Baking is something I’ve done for fun and profit since I was 14. As a married and pregnant college student 26 years ago, I sold cakes and pies to my instructors.
Years later when I had two children under the age of two, I set up my baking business inside our home again. For years, I sold cookies, cakes and pies. I’d also bought a Wilton Cake Decorating Kit and taught myself to decorate. Over the years, especially after hubby was diagnosed as a diabetic, the baking came to a halt. He was one of the biggest fans of old fashioned banana pudding, lemon meringue and apple pies. I didn’t want to tempt him when he got sick.
Fast. forward 15 years to May of this year. My church started having bake sales. One of my former cake customers commissioned me to bake a three-layer chocolate cake, and he’d pay $50 for it. It had been so long since I’d baked a cake that I felt intimidated by the task. This classic scratch yellow cake recipe, made with cake flour, pure butter, pure vanilla produces three nine-inch layers. The rich, thick velvety chocolate frosting was a stove top version and tricky to make. When done right, the frosting can be slathered on the layers within minutes.
When I finished the cake, it looked like something out of a Betty Crocker commercial. I started remembering how much fun I used to have making dozens of cookies, layer and pound cakes, pies and pecan brittle. I began to wonder – was this a sign that I should start the baking business again? Was Chef Janelle ready for a comeback?
It only took a few free samples of Butter Pound Cake and Chocolate Chunk Cookies for friends and co-workers to start ordering. From April until August, I lived in my kitchen. Rising early in the morning and baking until noon. Selling at the flea markets. I also put together a business plan during this time and took some baking and food safety classes. Chef Janelle’s Old Fashioned Baking was most definitely back.
In one of the books I read, it stated that laws concerning a home-based food business differed from state to state. The norm was no one could serve the food at your home, but you could bake or cook it and take it elsewhere. I continued to bake, invest in products, advertise, show up at flea markets and chamber meetings. I knew before I could move forward, my home would have to be inspected by the Alabama Department of Public Health.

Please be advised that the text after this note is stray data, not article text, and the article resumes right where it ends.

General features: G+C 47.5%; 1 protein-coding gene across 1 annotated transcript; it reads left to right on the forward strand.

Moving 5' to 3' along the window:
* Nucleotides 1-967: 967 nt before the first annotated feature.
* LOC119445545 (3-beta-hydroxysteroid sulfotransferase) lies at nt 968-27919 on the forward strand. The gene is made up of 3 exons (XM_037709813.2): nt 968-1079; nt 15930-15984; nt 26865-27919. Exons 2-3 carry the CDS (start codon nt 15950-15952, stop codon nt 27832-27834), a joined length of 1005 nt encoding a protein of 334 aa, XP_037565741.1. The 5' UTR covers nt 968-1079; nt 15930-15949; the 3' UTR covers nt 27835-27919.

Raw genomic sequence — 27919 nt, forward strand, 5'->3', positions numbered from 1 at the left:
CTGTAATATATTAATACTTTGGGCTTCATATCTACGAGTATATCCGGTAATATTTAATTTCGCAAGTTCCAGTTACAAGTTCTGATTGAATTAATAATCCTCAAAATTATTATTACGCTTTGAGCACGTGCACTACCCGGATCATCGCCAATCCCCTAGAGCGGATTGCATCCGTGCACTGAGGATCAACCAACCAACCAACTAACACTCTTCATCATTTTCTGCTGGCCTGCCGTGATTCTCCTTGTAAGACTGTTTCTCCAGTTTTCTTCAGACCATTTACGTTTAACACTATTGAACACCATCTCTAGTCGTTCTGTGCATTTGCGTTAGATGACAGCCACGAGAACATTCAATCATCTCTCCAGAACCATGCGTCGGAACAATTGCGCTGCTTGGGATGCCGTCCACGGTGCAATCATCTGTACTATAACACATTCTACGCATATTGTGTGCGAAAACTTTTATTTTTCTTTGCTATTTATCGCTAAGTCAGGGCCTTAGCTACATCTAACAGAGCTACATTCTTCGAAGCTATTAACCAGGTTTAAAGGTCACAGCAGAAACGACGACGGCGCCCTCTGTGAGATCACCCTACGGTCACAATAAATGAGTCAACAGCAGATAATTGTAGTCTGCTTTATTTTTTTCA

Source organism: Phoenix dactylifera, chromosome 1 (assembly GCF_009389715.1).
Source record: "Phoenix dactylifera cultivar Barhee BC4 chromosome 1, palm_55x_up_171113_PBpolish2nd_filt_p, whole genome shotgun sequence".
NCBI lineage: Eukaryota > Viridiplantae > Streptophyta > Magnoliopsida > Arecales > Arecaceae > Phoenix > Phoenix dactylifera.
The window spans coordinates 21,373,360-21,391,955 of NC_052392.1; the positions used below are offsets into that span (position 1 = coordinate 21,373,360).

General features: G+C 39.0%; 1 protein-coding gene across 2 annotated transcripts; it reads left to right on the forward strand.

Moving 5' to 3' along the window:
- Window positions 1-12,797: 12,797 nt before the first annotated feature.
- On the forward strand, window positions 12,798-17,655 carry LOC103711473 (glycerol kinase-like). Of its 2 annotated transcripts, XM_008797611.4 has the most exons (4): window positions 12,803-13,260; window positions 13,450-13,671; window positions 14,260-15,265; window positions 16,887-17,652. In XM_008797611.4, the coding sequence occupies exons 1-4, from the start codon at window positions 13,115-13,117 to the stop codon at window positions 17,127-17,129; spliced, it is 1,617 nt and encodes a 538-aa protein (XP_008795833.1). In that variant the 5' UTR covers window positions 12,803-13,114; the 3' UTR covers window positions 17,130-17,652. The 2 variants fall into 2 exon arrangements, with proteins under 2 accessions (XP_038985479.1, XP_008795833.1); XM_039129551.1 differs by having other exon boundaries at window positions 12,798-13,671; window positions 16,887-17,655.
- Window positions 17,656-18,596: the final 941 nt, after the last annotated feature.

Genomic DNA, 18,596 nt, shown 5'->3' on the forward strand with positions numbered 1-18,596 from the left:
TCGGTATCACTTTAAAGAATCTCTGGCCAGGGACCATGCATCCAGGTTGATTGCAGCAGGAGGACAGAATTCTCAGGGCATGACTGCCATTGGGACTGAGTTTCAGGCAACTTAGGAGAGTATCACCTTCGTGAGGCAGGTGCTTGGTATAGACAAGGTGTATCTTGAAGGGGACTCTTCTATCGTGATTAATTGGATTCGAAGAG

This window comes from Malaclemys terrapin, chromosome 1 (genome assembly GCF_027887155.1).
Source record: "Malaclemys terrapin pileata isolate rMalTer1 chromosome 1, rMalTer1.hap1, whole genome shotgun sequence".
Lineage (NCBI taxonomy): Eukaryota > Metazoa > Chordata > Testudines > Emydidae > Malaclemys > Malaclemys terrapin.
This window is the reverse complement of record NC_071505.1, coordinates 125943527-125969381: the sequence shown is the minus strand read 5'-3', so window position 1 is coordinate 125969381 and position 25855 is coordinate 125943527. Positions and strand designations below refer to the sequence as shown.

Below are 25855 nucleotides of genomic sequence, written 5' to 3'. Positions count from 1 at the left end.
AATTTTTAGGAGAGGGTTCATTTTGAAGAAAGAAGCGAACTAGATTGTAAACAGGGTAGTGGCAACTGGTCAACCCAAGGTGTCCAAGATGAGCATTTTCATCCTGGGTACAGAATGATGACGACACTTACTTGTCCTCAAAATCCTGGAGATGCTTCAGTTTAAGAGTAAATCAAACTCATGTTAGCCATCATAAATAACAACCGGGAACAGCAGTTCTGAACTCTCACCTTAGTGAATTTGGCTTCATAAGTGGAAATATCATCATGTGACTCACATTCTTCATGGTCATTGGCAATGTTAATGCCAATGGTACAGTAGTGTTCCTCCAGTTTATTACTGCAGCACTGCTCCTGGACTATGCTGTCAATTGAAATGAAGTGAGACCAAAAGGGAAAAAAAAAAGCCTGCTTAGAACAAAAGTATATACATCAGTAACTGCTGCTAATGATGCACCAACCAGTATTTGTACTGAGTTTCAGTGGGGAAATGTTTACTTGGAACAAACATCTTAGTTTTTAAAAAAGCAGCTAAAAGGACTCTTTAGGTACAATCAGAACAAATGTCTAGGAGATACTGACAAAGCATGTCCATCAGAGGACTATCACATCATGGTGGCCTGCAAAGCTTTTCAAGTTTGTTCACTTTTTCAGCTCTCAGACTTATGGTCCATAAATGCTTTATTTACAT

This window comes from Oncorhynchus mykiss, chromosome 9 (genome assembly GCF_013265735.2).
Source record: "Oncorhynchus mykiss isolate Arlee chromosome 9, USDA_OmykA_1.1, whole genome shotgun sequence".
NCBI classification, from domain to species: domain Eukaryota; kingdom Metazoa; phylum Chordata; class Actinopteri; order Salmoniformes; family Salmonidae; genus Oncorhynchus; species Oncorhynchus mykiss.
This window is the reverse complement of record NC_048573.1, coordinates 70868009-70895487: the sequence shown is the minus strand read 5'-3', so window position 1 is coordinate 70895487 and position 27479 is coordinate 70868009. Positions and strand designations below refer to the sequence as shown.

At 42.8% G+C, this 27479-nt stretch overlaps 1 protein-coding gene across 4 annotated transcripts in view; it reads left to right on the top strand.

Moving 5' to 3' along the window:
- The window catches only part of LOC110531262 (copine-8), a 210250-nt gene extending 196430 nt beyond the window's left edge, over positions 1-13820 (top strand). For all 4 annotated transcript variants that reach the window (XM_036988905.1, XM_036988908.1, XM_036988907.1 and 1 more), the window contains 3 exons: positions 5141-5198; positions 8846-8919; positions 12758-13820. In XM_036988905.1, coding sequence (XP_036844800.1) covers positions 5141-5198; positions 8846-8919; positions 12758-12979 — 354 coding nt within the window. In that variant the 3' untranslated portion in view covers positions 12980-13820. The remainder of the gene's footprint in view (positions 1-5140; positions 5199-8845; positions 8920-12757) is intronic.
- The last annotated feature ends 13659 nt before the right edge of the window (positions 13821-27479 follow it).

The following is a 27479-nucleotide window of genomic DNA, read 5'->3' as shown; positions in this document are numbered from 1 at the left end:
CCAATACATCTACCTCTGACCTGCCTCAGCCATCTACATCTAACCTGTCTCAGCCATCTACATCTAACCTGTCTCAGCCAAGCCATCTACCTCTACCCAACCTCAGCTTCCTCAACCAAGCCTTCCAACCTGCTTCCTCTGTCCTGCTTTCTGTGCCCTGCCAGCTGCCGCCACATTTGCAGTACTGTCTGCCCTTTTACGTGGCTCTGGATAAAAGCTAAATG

One morning I stopped by the local health department and tried to dazzle the health inspector with my explanation of Chef Janelle’s Old Fashioned Home Baking. He stopped me in mid-speech:
“The state of Alabama does not allow anyone to set up, cook, or sell cooking out of their home. Period.”
But the book I read said…
In Alabama, no one is allowed to bake or sell baked goods from their home kitchen, he continued in spite of my protests. They would have to invest thousands of dollars to build a separate kitchen with its own entrance and exit. This kitchen could be used for nothing else. It was required by law to be equipped with three sinks, among other things. Add to that more money to purchase modern equipment, such as convection ovens and industrial grade mixers.
I just wanted to bake, sell and make money, not go into to debt to set up a home bakery that would take me years to see a profit from.
Whoever said starting a home baking business was easy and cheap didn’t know about the state of Alabama.
The lesson: BEFORE you create the first flyer with your name on it telling everyone you bake for pay, please check with authorities in your area to make sure you don’t get shut down before you start up. That includes health inspectors, zoning officials, revenue department, and city or county officials. If you do get shut down, send me a message. You and Chef Janelle can cry on each others shoulders.
If you are serious about a home baking business, Chef Janelle has more wisdom to share in future articles from her ashes of the burned down dream of an old fashioned home baking business.